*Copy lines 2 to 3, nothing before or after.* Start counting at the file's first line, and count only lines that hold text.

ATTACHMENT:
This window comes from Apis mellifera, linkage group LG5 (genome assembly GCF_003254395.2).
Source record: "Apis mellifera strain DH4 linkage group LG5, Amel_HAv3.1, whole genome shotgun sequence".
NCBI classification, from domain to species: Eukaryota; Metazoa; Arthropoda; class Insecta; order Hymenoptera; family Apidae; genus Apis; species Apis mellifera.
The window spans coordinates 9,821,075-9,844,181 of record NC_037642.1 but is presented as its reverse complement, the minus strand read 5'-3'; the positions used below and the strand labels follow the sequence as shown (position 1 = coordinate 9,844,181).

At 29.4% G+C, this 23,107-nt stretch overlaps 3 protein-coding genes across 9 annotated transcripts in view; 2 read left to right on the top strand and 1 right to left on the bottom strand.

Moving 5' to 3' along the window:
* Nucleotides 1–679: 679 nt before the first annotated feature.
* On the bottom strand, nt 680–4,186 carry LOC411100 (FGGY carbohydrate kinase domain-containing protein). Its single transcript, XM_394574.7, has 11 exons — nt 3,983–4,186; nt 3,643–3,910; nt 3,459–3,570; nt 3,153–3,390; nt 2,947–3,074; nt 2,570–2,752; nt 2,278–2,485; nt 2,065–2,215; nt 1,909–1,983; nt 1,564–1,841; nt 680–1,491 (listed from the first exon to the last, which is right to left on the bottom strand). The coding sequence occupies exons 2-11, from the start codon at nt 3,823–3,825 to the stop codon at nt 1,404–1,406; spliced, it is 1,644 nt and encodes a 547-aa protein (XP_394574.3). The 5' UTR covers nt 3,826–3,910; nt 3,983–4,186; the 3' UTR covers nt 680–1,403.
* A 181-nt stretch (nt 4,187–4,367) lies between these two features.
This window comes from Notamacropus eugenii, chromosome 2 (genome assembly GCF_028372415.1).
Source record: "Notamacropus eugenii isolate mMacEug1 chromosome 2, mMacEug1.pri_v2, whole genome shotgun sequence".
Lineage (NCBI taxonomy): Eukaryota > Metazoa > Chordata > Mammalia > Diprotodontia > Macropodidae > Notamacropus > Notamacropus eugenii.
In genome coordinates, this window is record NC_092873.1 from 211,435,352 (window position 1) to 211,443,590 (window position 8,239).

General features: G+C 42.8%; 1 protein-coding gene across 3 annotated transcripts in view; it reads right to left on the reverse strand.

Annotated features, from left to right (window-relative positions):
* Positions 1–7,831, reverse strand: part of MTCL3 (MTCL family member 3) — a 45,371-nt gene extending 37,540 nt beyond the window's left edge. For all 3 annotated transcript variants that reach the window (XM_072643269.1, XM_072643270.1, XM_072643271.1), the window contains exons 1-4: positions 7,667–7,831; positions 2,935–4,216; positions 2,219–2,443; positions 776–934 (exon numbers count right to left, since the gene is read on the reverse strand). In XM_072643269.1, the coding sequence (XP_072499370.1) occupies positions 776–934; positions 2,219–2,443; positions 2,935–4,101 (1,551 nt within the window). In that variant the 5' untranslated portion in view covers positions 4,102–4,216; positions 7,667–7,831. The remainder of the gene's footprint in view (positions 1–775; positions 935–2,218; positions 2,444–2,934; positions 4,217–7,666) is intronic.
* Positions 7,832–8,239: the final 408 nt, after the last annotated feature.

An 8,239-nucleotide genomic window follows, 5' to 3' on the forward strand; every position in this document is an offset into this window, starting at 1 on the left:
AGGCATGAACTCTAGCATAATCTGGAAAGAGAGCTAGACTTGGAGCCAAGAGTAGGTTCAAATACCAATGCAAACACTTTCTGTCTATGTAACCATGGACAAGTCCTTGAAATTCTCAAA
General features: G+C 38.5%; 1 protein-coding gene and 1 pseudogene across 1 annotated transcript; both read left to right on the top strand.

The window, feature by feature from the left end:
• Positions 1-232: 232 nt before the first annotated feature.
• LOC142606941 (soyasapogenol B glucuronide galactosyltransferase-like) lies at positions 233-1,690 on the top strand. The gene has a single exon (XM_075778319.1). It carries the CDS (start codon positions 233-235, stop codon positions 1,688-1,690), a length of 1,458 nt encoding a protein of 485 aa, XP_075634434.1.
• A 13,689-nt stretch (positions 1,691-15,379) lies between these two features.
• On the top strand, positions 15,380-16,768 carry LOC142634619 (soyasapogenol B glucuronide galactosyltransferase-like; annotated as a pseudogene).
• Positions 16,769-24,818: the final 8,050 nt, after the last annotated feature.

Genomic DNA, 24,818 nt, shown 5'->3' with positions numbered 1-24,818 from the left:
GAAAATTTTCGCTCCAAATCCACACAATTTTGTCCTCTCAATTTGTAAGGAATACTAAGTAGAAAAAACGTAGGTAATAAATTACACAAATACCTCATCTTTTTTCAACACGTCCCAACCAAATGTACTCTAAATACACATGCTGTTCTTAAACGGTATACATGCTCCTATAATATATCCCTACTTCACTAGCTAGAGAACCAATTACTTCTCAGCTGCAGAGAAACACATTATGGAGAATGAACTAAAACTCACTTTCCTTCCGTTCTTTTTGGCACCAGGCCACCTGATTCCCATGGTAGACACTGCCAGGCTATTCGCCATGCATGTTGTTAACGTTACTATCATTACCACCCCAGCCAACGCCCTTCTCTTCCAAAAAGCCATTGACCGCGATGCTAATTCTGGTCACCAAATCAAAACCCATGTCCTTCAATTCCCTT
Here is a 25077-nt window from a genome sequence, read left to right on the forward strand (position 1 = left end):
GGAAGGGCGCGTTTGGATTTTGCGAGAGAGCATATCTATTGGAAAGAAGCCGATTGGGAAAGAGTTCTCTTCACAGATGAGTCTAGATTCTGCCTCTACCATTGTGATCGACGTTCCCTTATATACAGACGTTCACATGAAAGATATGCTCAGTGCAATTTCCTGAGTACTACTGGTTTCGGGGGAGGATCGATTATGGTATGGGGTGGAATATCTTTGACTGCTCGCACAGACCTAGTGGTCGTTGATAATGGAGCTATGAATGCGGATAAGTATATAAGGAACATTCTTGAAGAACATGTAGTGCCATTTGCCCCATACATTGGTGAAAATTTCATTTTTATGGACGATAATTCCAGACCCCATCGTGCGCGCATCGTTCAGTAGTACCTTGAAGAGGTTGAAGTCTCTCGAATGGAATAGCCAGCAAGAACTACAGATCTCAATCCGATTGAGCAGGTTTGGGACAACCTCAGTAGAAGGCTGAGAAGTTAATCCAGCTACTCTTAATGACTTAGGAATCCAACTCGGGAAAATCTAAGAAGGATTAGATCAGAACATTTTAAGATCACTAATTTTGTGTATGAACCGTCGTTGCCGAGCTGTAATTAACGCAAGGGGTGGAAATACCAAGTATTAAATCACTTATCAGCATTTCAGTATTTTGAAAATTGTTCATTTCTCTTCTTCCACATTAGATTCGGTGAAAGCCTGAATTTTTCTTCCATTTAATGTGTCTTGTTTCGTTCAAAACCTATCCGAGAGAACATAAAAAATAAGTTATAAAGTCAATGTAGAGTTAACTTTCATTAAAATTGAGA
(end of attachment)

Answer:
Source record: "Apis mellifera strain DH4 linkage group LG5, Amel_HAv3.1, whole genome shotgun sequence".
NCBI classification, from domain to species: Eukaryota; Metazoa; Arthropoda; class Insecta; order Hymenoptera; family Apidae; genus Apis; species Apis mellifera.